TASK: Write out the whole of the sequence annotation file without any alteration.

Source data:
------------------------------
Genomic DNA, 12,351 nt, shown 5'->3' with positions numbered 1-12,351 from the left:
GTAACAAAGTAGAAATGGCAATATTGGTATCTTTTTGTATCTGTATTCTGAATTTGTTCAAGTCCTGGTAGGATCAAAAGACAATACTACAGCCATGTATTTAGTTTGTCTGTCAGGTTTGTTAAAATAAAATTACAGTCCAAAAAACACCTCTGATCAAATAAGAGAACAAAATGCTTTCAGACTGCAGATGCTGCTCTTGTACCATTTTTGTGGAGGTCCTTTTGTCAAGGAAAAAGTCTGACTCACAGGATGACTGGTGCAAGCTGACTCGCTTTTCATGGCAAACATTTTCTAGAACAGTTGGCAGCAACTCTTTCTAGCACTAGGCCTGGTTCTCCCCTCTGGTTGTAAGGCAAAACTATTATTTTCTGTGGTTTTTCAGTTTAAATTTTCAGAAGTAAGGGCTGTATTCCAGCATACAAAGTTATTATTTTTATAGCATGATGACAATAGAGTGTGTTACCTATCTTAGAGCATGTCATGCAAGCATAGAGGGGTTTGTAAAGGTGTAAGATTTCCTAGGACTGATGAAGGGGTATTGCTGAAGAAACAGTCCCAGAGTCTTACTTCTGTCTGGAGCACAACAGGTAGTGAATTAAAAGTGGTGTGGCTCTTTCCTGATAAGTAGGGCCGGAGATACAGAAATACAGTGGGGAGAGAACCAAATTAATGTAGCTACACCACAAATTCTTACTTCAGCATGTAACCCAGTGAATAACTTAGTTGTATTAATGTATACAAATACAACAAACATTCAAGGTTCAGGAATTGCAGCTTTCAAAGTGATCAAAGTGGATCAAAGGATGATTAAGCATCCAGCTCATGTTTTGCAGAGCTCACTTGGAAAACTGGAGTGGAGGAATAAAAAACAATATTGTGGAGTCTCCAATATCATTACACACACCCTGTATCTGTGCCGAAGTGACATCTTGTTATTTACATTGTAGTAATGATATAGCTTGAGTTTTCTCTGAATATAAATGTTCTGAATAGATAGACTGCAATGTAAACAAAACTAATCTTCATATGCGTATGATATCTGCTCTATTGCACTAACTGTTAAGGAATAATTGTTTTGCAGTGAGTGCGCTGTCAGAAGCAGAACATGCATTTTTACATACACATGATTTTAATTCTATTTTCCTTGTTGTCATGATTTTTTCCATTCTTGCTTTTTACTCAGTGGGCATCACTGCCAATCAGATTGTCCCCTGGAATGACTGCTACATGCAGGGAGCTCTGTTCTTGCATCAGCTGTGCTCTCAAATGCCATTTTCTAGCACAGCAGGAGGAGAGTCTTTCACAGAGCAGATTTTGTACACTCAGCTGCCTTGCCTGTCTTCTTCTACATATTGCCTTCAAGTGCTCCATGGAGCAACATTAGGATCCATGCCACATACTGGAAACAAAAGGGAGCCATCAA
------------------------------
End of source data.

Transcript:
Genomic DNA, 12,351 nt, shown 5'->3' with positions numbered 1-12,351 from the left:
GTAACAAAGTAGAAATGGCAATATTGGTATCTTTTTGTATCTGTATTCTGAATTTGTTCAAGTCCTGGTAGGATCAAAAGACAATACTACAGCCATGTATTTAGTTTGTCTGTCAGGTTTGTTAAAATAAAATTACAGTCCAAAAAACACCTCTGATCAAATAAGAGAACAAAATGCTTTCAGACTGCAGATGCTGCTCTTGTACCATTTTTGTGGAGGTCCTTTTGTCAAGGAAAAAGTCTGACTCACAGGATGACTGGTGCAAGCTGACTCGCTTTTCATGGCAAACATTTTCTAGAACAGTTGGCAGCAACTCTTTCTAGCACTAGGCCTGGTTCTCCCCTCTGGTTGTAAGGCAAAACTATTATTTTCTGTGGTTTTTCAGTTTAAATTTTCAGAAGTAAGGGCTGTATTCCAGCATACAAAGTTATTATTTTTATAGCATGATGACAATAGAGTGTGTTACCTATCTTAGAGCATGTCATGCAAGCATAGAGGGGTTTGTAAAGGTGTAAGATTTCCTAGGACTGATGAAGGGGTATTGCTGAAGAAACAGTCCCAGAGTCTTACTTCTGTCTGGAGCACAACAGGTAGTGAATTAAAAGTGGTGTGGCTCTTTCCTGATAAGTAGGGCCGGAGATACAGAAATACAGTGGGGAGAGAACCAAATTAATGTAGCTACACCACAAATTCTTACTTCAGCATGTAACCCAGTGAATAACTTAGTTGTATTAATGTATACAAATACAACAAACATTCAAGGTTCAGGAATTGCAGCTTTCAAAGTGATCAAAGTGGATCAAAGGATGATTAAGCATCCAGCTCATGTTTTGCAGAGCTCACTTGGAAAACTGGAGTGGAGGAATAAAAAACAATATTGTGGAGTCTCCAATATCATTACACACACCCTGTATCTGTGCCGAAGTGACATCTTGTTATTTACATTGTAGTAATGATATAGCTTGAGTTTTCTCTGAATATAAATGTTCTGAATAGATAGACTGCAATGTAAACAAAACTAATCTTCATATGCGTATGATATCTGCTCTATTGCACTAACTGTTAAGGAATAATTGTTTTGCAGTGAGTGCGCTGTCAGAAGCAGAACATGCATTTTTACATACACATGATTTTAATTCTATTTTCCTTGTTGTCATGATTTTTTCCATTCTTGCTTTTTACTCAGTGGGCATCACTGCCAATCAGATTGTCCCCTGGAATGACTGCTACATGCAGGGAGCTCTGTTCTTGCATCAGCTGTGCTCTCAAATGCCATTTTCTAGCACAGCAGGAGGAGAGTCTTTCACAGAGCAGATTTTGTACACTCAGCTGCCTTGCCTGTCTTCTTCTACATATTGCCTTCAAGTGCTCCATGGAGCAACATTAGGATCCATGCCACATACTGGAAACAAAAGGGAGCCATCAA